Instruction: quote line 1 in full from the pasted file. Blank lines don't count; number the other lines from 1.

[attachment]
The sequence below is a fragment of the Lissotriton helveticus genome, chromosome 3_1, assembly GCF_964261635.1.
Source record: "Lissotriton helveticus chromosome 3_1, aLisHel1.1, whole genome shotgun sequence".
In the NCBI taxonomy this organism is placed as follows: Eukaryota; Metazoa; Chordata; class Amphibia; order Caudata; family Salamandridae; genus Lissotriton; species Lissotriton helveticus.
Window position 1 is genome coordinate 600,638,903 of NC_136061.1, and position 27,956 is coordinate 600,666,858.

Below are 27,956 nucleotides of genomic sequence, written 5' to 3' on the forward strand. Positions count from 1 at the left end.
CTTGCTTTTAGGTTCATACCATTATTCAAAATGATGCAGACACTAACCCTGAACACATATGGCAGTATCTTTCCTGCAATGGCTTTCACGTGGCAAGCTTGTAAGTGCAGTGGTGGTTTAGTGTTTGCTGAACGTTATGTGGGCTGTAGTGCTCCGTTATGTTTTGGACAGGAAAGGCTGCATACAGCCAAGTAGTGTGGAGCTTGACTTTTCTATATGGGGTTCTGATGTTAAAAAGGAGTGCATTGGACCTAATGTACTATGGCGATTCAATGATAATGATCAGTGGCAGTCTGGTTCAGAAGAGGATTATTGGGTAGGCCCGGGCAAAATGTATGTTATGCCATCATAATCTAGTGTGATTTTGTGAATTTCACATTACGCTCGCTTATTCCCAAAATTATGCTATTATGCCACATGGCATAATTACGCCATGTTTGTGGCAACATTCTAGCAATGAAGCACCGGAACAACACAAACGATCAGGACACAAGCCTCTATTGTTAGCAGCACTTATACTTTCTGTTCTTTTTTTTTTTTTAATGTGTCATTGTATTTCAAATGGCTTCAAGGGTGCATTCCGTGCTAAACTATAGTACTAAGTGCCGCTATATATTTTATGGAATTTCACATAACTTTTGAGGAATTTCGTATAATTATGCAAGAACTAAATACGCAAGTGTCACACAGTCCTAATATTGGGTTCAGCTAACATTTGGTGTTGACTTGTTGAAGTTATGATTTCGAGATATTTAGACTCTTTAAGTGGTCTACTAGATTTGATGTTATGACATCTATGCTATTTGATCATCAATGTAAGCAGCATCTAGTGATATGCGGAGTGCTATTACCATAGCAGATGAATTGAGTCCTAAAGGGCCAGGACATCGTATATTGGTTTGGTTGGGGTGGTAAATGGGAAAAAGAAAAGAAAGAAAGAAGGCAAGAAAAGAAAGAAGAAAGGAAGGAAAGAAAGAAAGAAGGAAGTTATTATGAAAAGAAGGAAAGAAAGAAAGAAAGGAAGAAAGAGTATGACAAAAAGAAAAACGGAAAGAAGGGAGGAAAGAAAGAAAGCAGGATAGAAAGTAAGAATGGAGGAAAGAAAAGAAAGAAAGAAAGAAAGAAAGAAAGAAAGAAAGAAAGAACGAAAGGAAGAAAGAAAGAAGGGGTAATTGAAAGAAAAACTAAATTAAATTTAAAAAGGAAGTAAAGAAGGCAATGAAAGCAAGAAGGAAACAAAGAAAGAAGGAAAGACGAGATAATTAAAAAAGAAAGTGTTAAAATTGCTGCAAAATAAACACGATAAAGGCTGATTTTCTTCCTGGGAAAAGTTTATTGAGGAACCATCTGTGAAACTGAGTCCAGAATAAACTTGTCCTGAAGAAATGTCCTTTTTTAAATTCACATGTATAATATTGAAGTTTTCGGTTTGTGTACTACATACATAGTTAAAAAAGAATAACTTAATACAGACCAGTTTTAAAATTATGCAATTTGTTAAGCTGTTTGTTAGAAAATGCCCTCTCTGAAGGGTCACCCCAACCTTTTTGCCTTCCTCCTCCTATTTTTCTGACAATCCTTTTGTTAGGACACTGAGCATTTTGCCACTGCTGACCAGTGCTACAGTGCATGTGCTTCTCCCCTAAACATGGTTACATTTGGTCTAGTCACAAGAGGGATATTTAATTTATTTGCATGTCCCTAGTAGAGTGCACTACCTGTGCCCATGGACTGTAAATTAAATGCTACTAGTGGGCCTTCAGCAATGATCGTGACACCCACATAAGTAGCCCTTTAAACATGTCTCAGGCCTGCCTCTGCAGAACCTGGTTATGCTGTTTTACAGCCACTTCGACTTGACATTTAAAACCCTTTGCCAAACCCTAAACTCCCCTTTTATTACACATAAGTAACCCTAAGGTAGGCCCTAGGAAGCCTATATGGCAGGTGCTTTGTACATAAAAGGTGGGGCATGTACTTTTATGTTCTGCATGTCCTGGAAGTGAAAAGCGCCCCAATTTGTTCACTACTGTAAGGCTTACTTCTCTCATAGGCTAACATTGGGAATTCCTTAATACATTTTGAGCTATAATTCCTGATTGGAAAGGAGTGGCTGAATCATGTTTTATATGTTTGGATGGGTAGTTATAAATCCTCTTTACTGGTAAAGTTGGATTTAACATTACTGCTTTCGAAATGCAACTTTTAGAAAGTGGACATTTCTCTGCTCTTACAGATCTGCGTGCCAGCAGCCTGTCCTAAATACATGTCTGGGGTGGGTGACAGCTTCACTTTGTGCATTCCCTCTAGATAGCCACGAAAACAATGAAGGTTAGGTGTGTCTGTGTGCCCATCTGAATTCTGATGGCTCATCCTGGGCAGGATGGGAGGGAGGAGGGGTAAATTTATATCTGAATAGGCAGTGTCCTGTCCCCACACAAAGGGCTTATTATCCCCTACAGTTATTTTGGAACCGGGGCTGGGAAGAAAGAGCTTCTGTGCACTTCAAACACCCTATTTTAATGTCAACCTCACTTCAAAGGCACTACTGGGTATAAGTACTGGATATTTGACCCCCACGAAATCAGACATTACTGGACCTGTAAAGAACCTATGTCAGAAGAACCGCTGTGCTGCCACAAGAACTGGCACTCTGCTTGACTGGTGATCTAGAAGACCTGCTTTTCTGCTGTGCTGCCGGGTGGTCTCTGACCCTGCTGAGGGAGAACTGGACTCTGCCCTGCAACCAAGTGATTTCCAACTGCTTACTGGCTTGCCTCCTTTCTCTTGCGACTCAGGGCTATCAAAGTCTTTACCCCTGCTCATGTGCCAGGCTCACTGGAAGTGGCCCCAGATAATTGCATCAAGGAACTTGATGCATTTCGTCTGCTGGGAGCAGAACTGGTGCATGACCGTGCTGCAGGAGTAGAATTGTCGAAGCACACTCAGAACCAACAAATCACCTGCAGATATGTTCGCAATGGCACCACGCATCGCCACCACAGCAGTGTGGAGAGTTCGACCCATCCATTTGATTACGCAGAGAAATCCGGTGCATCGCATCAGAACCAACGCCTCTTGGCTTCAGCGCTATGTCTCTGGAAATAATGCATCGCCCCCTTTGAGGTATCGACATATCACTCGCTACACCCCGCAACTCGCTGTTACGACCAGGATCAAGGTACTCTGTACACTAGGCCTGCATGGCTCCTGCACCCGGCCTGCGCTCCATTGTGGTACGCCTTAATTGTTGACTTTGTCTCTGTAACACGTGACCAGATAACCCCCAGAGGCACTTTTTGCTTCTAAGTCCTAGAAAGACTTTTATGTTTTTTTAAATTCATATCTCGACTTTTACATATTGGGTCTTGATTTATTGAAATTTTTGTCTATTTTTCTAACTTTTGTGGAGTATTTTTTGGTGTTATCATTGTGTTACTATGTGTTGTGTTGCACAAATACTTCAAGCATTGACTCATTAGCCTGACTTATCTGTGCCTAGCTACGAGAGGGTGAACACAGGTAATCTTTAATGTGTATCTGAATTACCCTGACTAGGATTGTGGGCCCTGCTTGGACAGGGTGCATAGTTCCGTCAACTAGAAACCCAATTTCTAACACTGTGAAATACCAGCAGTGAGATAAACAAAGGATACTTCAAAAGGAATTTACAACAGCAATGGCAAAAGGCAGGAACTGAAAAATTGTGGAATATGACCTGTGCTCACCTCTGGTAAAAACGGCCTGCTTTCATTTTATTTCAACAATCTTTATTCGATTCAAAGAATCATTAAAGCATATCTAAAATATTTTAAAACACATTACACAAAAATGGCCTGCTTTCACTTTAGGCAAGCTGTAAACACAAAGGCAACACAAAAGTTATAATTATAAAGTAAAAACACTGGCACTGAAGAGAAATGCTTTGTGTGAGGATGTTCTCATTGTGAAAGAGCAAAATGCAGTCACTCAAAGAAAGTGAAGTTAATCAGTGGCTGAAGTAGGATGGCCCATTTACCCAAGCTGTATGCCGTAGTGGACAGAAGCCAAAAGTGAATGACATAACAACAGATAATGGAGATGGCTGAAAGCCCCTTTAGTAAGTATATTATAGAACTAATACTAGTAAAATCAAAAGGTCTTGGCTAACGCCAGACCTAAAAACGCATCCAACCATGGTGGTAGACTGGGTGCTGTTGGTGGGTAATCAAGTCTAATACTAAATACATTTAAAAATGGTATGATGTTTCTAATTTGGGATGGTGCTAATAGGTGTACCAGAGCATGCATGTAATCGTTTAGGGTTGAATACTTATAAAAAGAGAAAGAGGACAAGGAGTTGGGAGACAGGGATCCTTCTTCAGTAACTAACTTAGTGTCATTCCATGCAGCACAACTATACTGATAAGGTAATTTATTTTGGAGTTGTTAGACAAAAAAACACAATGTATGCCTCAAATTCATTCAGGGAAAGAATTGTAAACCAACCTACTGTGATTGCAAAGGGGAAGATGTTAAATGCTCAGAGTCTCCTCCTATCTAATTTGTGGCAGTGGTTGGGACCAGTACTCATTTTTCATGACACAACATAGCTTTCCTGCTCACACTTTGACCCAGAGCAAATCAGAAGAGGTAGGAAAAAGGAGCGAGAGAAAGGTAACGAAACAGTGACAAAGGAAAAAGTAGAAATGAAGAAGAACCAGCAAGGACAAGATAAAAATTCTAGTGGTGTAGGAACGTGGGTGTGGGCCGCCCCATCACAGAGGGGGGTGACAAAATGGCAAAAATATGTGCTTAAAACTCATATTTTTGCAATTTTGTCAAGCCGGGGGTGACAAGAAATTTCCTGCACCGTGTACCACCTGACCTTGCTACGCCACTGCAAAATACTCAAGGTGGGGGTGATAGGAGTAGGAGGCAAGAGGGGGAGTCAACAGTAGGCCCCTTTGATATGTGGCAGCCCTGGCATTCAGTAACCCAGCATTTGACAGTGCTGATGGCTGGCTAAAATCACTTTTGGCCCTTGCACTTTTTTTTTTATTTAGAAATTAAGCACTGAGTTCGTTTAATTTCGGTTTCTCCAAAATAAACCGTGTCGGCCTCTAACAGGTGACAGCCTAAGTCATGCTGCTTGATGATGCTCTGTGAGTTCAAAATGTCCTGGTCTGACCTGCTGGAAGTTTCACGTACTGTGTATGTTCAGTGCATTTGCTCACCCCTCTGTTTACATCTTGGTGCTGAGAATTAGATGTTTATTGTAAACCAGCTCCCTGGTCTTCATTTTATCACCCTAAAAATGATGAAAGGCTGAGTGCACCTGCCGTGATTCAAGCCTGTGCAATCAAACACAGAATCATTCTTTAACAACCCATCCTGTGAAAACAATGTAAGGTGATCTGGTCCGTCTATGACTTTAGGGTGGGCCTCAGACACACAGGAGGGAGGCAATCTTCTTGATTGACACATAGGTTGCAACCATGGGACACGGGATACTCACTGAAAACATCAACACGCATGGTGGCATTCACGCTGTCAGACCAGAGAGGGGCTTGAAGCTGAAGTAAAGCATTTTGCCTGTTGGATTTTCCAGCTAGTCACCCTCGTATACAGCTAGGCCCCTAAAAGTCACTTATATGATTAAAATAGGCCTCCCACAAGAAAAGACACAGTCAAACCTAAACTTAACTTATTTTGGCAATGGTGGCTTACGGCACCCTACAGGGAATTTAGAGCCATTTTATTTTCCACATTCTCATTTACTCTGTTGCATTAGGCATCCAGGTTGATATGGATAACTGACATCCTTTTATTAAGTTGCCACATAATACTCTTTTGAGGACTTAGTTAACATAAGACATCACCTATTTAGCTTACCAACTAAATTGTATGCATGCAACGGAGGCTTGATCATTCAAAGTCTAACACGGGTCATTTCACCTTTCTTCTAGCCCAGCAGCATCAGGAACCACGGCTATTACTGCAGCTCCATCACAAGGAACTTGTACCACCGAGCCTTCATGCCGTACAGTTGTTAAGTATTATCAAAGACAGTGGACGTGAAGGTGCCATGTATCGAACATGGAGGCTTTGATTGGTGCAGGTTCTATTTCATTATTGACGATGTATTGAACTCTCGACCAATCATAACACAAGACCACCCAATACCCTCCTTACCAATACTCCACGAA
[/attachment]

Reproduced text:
The sequence below is a fragment of the Lissotriton helveticus genome, chromosome 3_1, assembly GCF_964261635.1.